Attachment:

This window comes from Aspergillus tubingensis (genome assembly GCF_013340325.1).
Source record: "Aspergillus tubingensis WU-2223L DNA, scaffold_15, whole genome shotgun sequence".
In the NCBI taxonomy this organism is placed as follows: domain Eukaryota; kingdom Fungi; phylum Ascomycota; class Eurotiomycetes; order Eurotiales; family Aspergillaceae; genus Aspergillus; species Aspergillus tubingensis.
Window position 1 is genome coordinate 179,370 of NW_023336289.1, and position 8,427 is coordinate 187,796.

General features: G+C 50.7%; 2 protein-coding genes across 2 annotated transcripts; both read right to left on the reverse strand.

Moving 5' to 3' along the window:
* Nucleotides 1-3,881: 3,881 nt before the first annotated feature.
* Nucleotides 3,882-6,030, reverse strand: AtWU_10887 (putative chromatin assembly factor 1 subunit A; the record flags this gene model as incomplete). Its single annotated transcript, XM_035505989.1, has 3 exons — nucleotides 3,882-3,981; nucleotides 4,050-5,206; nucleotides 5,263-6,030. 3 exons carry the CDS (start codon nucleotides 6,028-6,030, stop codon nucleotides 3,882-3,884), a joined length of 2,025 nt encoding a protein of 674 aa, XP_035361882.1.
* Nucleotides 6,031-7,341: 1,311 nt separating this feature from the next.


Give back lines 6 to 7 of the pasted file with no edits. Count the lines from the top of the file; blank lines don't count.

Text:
Moving 5' to 3' along the window:
* Nucleotides 1-3,881: 3,881 nt before the first annotated feature.